A method, which is feasible in both the one-atmosphere situation of the subbottom cavity and the full pressure of the ocean, is a high-velocity water jet which will erode very hard rock if sufficiently high velocity (high water-nozzle pressure) is achieved. For deepocean rock excavation, this method is especially advantageous in that power can convenientlybe transmitted as high-pressure hydraulic power in a hose. The formercan then be locally intensified by use of variable-area piston pumps with pressureintensification at approximately the ratio of the piston areas.

SUMMARY OF THE INVENTION The present invention provides a means for forming a very high velocity free standing jet of liquid rapidly and repeatedly for spalling hard rock. The rock destruction technique of the present invention reduces the rotation, torque, thrust and atmosphere contamination common to large boring machines employing cutter bits and overcomes the aforementioned problems and disadvantages of the prior type systems.

The present system creates an annulus of water which is repeatedly and rapidly impacted with a high velocity steel impactor to form a succession of extremely high velocity jets of water which is used for breaking brittle materials such as bed rock.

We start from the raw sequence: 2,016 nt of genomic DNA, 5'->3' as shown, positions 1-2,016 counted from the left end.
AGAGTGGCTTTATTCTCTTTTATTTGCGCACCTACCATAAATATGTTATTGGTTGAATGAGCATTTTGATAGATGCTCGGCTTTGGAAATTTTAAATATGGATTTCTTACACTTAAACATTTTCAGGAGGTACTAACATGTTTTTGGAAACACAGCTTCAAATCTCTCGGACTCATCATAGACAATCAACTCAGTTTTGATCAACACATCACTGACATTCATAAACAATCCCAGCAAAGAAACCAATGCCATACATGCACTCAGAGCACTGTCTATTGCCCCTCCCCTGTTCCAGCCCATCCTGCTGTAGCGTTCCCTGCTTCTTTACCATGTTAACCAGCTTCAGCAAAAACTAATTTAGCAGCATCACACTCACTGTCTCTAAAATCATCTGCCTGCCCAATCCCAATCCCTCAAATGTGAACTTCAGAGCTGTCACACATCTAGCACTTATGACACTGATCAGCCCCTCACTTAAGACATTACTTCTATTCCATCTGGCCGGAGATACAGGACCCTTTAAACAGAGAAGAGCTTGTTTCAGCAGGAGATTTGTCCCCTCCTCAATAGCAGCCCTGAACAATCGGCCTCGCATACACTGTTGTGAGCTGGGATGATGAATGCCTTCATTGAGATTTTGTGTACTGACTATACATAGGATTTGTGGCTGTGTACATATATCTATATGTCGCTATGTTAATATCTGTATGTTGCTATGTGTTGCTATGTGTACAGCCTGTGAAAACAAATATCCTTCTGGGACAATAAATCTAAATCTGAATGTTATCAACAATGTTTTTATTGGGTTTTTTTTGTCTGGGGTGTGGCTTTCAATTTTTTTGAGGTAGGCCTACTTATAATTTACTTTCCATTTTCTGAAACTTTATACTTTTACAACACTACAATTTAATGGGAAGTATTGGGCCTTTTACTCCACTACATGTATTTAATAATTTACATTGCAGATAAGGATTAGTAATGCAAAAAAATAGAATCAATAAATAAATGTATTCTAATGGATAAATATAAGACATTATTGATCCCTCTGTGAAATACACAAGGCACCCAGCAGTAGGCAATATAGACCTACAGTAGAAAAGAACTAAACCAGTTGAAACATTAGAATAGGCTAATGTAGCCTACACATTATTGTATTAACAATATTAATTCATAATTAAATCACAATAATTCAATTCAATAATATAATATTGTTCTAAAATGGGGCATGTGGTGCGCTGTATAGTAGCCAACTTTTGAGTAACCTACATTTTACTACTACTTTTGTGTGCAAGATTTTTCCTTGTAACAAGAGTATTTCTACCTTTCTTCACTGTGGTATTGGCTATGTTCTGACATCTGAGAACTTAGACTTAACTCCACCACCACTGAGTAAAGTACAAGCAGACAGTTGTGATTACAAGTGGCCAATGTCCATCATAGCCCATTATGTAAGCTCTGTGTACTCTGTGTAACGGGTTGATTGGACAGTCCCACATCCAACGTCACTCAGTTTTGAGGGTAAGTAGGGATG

STATEMENT OF THE OBJECTS OF THE INVENTION It isan object of the invention, therefore, to provide a new and improved means to form a high velocity jet BRIEF DESCRIPTION OF THE DRAWINGS FIG. 1 is a schematic drawing of a high velocity water jet system for deep-ocean rock excavation.

FIG. 2 is a cross-sectional view of a preferred 'embodiment of the invention for creating, rapidly and repeatedly, extremely high velocity jets of water.

FIG. 3 is a cross-sectional view taken along line 3-3 of FIG. 2.

DESCRIPTION OF THE PREFERRED EMBODIMENT Referring to the drawings in greater detail, pressure head houses a high velocity jet producing means for producing a jet 12 capable of spalling rock (on the ocean floor, for example) as shown in FIG. 1. High pressure hydraulic power as well as'gas or air lines can be provided via'barrel 14 to the pressure head and thus to the jet producing means. The hydraulic power can be locally intensified, for example, by the use of variable area piston pumps with pressure intensification at approximately the ratio of the piston areas.